This, my friends, is the market where we used to shop for groceries when we first lived in Phnom Penh oh so many years ago. But I barely recognize the Boeung Keng Kong market today. I remember wooden stalls, mud puddles and mystery stenches. The vendors were generous, and I loved the magnificent arrays of fresh fruits and veggies. But it’s even better now. Tile floor, clean meat stalls, proper drainage and comfortable eating areas. Much has changed in this city, and some of it is distinctly for the better.
I thought I’d offer a little visual tour of eats on the street. We’ve been back two weeks, and I’ve yet to post a thing! Not for lack of material, however. We’ve eaten (and drunk) exceptionally well, from cheap sidewalk snacks to rooftop happy hours on the riverfront. Never before, in my estimation, has Phnom Penh offered so many options in so many palatable places at all fiscal levels. Take, for example, that inspiring glass of passionfruit juice above, served at one of the quietest little nooks with a pretty little garden in the Wat Lanka area. (Hint: it’s a great place to hang out if you need to read, think or make an important phone call.)
But the streets are still the same, with roving vendors offering goodies such as these chive cakes—crispy on the outside, gushing on the inside, served with a sweet-sour-vinegar-garlic sauce.
Just a few small riel notes will get you a mound of these.
I almost never buy soda, but the stunning heat here occasionally drives me to drink. There is something so satisfying about a cold sip of Coke on a scorching day.
Just a random bubbling wok of springrolls…
…and a random basket of skinned, peppered frogs out to dry in the sun.
If you know me, you know my love of num banh chok. I’ve had a few fairly successful attempts at home, but nothing beats the real thing, served at the source. Above: Psa Thmei num banh chok, chicken style, served with a pile of sliced banana flower. It was good.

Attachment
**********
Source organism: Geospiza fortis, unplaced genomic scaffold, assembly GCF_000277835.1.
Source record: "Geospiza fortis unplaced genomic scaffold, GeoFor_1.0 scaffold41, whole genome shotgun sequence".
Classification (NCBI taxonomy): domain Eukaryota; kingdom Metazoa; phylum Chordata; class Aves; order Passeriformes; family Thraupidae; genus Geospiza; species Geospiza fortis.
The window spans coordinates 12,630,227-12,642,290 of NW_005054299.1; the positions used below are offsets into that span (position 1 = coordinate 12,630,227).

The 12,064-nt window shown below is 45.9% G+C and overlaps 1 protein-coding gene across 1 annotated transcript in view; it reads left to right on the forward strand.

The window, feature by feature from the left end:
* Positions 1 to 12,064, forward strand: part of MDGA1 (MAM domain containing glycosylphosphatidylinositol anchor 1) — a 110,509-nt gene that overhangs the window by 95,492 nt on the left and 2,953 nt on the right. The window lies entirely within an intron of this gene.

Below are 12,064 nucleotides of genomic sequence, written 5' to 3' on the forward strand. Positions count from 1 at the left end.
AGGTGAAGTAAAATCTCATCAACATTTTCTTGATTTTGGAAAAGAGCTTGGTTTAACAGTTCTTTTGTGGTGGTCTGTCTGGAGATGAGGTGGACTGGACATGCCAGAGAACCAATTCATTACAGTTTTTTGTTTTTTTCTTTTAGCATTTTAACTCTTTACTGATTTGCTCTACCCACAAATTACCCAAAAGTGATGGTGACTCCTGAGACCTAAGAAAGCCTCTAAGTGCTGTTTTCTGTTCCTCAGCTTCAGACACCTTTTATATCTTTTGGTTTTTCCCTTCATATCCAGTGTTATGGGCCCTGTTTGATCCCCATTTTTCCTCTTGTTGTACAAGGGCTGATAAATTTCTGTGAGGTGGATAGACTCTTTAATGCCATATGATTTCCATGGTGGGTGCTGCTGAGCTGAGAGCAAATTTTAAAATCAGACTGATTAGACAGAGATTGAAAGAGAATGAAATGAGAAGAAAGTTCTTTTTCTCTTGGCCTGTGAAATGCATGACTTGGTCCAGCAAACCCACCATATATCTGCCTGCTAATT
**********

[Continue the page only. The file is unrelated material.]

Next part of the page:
But it wasn’t this. This is the spread of pink chairs at a string of num banh chok shops facing the Vietnam Monument. This didn’t exist when we lived here years ago. This is a vast improvement: table after shiny clean table, beckoning guests to a feast of curried noodles and bundles of fresh herbs.
…or fish, and pile on the greens. Mix with chile, a little salt. Savor the bitter herbs and the sweetness of curry and the bright flavors of lemongrass and lime… I could eat this every day. Really.
But not everyone everywhere had a chance to really enjoy their food. Last week, 13 women were arrested and sentenced to 2 1/2 years in prison after protesting evictions from their land in the city’s Boeung Kak area (a former lake filled with sand in preparation for development). Protests continued at the courthouse. Through the years, I’ve spent many sunburned hours at Cambodian protests and riots. One thing never changes: people follow their guts. Lunch comes, and everything stalls until the eating is done. Protesters…
…and cops alike.
But elsewhere across the city, it’s food as usual. Snacks on motos,
honeycombs heading to market,
lotus seeds waiting in the rain,
squishy sandwiches on café tables,
and leftover drinks pegged to trees.
We met this lively bunch celebrating a Saturday afternoon in a parked tuk-tuk. They were friendly, and welcomed us to Cambodia.